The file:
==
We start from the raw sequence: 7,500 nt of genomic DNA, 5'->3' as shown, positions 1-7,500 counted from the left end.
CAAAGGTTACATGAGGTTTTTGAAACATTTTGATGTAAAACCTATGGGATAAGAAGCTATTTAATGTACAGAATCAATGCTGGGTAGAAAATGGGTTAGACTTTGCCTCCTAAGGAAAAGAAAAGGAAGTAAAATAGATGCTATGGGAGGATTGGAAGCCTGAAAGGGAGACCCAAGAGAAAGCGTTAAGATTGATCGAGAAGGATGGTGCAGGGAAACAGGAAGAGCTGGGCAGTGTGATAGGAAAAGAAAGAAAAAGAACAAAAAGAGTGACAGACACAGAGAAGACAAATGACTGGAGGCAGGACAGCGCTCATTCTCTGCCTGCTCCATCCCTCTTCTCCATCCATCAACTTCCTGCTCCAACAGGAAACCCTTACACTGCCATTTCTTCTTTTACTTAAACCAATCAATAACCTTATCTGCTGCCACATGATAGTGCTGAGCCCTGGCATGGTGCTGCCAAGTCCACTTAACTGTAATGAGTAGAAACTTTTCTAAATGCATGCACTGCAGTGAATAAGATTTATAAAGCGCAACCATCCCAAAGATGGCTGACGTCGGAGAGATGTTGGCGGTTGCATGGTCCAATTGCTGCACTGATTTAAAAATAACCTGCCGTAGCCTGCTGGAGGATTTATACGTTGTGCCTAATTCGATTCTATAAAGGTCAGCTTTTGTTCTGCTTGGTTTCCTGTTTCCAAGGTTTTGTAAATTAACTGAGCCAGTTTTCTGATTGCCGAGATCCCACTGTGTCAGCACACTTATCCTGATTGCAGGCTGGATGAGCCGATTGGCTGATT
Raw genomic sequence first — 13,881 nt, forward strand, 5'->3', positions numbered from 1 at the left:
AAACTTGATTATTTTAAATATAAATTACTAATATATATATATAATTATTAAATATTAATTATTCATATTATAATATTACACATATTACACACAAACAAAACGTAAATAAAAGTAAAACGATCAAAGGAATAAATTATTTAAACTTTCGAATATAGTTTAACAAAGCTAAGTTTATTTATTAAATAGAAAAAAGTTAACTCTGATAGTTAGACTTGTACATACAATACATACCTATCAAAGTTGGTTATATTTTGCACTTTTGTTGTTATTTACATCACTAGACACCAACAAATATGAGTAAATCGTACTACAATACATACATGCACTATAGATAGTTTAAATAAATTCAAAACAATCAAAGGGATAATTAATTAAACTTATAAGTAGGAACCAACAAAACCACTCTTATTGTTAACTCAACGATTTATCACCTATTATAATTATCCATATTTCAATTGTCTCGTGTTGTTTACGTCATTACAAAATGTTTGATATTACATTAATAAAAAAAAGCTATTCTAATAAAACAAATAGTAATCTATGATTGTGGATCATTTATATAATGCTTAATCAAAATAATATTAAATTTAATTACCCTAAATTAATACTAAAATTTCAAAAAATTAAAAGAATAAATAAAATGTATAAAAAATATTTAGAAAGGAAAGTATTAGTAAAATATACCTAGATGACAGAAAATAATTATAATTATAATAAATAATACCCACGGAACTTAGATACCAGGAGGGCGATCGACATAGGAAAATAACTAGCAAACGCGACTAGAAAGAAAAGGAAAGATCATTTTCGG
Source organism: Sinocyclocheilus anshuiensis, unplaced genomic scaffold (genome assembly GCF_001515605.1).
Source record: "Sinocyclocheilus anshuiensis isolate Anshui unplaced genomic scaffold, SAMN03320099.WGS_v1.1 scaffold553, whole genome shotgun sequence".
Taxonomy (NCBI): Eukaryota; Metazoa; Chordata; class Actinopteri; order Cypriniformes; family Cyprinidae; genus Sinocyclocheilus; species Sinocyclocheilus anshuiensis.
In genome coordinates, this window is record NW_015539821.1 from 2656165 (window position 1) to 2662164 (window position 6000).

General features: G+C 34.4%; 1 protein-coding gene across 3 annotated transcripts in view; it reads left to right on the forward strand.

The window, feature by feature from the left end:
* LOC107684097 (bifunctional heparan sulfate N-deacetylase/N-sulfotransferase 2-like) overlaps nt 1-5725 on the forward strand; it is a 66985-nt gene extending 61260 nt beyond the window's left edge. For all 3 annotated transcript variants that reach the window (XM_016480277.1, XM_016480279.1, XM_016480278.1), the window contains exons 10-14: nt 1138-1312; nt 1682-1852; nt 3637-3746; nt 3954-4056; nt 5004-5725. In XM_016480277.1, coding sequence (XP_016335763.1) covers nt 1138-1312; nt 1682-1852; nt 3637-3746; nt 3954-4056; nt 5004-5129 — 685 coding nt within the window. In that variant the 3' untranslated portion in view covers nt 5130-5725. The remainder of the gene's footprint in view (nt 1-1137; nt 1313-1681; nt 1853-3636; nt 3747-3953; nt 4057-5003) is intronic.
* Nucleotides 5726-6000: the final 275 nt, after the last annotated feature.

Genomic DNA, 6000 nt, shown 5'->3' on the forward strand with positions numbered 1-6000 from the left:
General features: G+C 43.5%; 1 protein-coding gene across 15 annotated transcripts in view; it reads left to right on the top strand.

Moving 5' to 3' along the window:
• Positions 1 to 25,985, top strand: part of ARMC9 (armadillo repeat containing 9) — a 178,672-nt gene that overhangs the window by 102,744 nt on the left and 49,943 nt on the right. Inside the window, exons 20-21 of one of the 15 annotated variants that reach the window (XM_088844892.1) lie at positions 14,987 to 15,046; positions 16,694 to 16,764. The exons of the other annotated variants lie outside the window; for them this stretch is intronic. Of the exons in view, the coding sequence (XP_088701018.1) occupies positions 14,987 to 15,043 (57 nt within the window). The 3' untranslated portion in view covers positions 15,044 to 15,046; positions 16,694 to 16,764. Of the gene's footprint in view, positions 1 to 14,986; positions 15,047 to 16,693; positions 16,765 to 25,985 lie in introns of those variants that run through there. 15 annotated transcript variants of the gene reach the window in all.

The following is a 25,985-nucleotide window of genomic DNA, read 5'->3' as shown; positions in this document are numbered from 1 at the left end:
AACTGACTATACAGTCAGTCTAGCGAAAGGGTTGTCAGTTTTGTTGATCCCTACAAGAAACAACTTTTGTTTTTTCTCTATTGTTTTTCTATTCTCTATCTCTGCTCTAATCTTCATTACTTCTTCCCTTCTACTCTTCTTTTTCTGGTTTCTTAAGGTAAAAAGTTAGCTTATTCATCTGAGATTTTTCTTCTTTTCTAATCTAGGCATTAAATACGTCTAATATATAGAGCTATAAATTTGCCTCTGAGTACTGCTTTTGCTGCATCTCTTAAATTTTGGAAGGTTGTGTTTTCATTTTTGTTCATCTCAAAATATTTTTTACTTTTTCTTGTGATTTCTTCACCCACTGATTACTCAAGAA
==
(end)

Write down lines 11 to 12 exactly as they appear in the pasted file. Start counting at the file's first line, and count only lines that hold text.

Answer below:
* LOC107684097 (bifunctional heparan sulfate N-deacetylase/N-sulfotransferase 2-like) overlaps nt 1-5725 on the forward strand; it is a 66985-nt gene extending 61260 nt beyond the window's left edge. For all 3 annotated transcript variants that reach the window (XM_016480277.1, XM_016480279.1, XM_016480278.1), the window contains exons 10-14: nt 1138-1312; nt 1682-1852; nt 3637-3746; nt 3954-4056; nt 5004-5725. In XM_016480277.1, coding sequence (XP_016335763.1) covers nt 1138-1312; nt 1682-1852; nt 3637-3746; nt 3954-4056; nt 5004-5129 — 685 coding nt within the window. In that variant the 3' untranslated portion in view covers nt 5130-5725. The remainder of the gene's footprint in view (nt 1-1137; nt 1313-1681; nt 1853-3636; nt 3747-3953; nt 4057-5003) is intronic.
* Nucleotides 5726-6000: the final 275 nt, after the last annotated feature.